Our follow-up inspection
We have assessed progress made by COPFS in implementing the 12 recommendations from our 2017 review. We did this by analysing information and data from COPFS, reviewing 50 High Court sexual crime cases, and interviewing senior leaders involved in the investigation and prosecution of sexual crime as well as relevant stakeholders and victim support organisations. Plans for more extensive fieldwork, including interviewing staff involved in the investigation and prosecution of sexual crime and those communicating with victims, were unfortunately curtailed due to the Covid-19 pandemic and the need to suspend face-to-face interviews. We were also conscious of the need to minimise our scrutiny footprint in Spring 2020 while COPFS, like other organisations, rapidly changed how it delivered its service and supported the vast majority of its staff to work from home in response to the pandemic. It is our intention that fieldwork for future inspection activity will take place via telephone and video conferencing as long as public health guidelines require it.
The 50 High Court sexual crime cases that we reviewed were randomly selected from all sexual crime reported to COPFS between 1 September 2018 and 28 February 2019 and which were assessed as being suitable for action in the High Court (see case review cohort on page 6). While our sample size was not statistically significant, the results should nevertheless provide a good indication of how sexual crime cases are being managed. The sample was drawn from this period so as to allow sufficient time for COPFS to have taken action in response to our recommendations, and to allow sufficient time to have passed since the cases were reported to assess their progression. It should be noted, however, that some improvement actions were only newly implemented at the time the cases in our review were first reported to COPFS, while others were implemented while those cases were progressing through the investigation and prosecution process. The progression of the cases was assessed until March 2020. We revisited the cases in July 2020, shortly before publication of this report, to assess the impact of the Covid-19 pandemic.
Part 1 of this report sets out the progress made in relation to Recommendations 1 to 6 of our 2017 review. These were focused on reducing the journey time of cases. Part 1 also highlights emerging findings from our current review, and notes key points in the investigation and prosecution process where delay still occurs.
Part 2 sets out the progress made in relation to Recommendations 7 to 12, all of which related to communication with and support for victims and witnesses. Part 2 also highlights emerging findings from our current review, including areas where improvement is still needed and others where progress not directly related to our recommendations has been made.
Part 3 sets out the impact of the Covid-19 pandemic on the cases that we reviewed. There has been much commentary on the backlog of cases in the criminal justice system in recent months, and Part 3 aims to provide more detail about the potential impact of the backlog on a small proportion of the delayed cases.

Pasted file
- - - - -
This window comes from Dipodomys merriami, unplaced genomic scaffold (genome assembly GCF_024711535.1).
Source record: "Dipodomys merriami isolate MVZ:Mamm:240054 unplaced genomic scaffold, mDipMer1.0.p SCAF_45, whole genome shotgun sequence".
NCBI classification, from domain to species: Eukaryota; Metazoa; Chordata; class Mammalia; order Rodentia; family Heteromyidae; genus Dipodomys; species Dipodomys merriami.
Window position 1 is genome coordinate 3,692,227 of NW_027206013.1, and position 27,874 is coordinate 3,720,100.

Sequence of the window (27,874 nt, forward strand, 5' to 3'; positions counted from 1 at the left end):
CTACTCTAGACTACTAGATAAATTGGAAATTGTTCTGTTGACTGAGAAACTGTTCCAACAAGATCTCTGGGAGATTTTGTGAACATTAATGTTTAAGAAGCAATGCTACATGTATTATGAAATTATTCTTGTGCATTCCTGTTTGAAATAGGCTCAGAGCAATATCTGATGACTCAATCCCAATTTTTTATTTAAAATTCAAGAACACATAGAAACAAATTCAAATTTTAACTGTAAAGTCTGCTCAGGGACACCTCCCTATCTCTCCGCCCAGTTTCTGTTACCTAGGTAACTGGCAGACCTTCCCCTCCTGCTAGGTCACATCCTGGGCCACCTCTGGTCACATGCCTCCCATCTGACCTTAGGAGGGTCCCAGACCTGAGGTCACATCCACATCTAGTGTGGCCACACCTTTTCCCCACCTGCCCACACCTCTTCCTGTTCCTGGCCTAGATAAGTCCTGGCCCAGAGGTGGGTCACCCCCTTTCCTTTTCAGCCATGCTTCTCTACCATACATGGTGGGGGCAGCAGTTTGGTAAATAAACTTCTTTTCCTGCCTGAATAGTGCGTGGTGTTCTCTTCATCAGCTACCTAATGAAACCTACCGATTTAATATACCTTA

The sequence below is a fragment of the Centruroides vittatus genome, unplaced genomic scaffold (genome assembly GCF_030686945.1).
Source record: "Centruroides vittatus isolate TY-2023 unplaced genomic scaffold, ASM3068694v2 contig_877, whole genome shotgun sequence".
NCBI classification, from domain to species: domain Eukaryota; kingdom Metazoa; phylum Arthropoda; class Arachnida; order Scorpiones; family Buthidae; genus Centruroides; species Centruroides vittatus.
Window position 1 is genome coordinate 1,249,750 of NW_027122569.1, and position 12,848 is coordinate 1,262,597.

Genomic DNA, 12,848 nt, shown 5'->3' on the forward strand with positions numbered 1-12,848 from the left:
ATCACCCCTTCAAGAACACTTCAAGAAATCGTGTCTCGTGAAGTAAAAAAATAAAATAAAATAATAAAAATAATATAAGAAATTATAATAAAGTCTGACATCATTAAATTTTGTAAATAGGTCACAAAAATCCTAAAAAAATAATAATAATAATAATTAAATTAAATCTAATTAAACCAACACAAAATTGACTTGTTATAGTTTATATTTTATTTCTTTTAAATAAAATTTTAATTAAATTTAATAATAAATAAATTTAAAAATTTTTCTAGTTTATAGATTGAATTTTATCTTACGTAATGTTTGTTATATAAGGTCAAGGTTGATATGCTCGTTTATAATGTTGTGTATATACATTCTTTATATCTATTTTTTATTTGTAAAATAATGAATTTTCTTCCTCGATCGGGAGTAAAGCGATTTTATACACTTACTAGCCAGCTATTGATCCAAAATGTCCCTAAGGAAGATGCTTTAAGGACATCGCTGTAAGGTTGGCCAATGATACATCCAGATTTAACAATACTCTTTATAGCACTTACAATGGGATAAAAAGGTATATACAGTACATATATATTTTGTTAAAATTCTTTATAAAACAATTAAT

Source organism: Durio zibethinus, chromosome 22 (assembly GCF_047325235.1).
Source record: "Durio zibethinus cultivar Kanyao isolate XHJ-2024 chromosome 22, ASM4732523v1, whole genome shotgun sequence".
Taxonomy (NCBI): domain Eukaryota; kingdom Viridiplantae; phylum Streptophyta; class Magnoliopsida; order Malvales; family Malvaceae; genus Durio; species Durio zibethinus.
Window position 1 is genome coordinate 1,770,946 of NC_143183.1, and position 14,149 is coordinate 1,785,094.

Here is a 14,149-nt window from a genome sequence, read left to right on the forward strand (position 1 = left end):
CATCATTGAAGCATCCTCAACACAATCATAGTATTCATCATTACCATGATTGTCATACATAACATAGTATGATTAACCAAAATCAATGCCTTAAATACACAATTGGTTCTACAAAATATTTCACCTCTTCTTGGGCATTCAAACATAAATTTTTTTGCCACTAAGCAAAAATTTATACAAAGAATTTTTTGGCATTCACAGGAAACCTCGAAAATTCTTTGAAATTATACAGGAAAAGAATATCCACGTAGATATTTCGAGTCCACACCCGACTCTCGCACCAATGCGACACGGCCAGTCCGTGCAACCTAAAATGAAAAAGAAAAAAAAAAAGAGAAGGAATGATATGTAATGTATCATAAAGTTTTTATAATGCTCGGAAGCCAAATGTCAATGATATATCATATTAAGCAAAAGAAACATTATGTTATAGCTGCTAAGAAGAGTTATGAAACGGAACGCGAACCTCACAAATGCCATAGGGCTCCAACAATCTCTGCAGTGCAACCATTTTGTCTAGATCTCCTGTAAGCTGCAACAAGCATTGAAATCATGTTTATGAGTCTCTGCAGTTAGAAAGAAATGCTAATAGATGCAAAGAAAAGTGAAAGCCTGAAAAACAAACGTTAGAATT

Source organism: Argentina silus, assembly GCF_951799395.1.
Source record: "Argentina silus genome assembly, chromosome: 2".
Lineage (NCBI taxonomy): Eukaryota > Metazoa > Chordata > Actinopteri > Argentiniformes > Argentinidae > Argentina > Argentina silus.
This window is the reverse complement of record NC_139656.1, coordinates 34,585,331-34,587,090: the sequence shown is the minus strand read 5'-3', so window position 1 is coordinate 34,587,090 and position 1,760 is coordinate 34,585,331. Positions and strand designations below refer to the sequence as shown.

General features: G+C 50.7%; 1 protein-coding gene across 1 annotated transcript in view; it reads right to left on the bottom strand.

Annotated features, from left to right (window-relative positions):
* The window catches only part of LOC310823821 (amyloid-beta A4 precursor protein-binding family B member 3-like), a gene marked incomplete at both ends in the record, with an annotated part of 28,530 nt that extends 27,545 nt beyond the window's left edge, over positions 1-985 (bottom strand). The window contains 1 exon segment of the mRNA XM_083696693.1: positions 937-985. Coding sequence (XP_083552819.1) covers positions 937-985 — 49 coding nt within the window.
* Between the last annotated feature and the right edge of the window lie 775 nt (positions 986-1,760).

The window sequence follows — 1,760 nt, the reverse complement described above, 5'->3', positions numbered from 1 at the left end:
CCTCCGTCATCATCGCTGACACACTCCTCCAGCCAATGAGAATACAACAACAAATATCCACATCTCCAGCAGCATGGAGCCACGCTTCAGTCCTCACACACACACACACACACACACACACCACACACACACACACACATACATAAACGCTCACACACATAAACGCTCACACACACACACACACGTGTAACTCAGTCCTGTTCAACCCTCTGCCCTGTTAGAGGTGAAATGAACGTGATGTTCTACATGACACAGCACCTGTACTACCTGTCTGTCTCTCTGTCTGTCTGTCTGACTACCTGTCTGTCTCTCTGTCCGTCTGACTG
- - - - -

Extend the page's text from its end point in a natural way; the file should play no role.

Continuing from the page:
Parts 1 to 3 draw on the results of our case review, but a more detailed report of our case review can be found at Appendix 1.
Overall, we have noted considerable progress in implementing the recommendations of our 2017 review. Eight recommendations have been achieved, three are in progress and one is no longer relevant given changes to working practices. This progress illustrates the commitment at a strategic level within COPFS to ensuring that cases progress more efficiently through the investigation and prosecution process and that victims are better informed and supported. Improvement activity has not only taken place in relation to our recommendations. For example, COPFS has sought to apply effective practice and learning from the investigation and prosecution of High Court sexual crime cases to those being taken forward at Sheriff and Jury level, which we welcome. Another significant development is that COPFS has established a mechanism with Rape Crisis Scotland by which it receives feedback about victims' experience of the investigation and prosecution process.
Despite this progress, our findings also show that delays still occur and there is still scope for improving communication with victims. We have made three new recommendations. We anticipate that COPFS will continue to make improvements and that the benefits of actions already taken will be realised over the coming months. Some issues are not entirely within the power of COPFS to address however, and wider action across the criminal justice system is required. It is possible that, however much COPFS improves its practice in relation to serious sexual crime cases, something more transformational is required to substantially rather that incrementally improve the experience of victims and witnesses. It is hoped that the review being undertaken by Lady Dorrian will make recommendations in this regard.
Finally, I would like to thank the personnel of COPFS who facilitated our inspection as well as the stakeholder organisations who shared their views with us. I am particularly grateful for their cooperation at a time when they were dealing with significant challenges brought about by the Covid-19 pandemic.
HM Chief Inspector of Prosecution in Scotland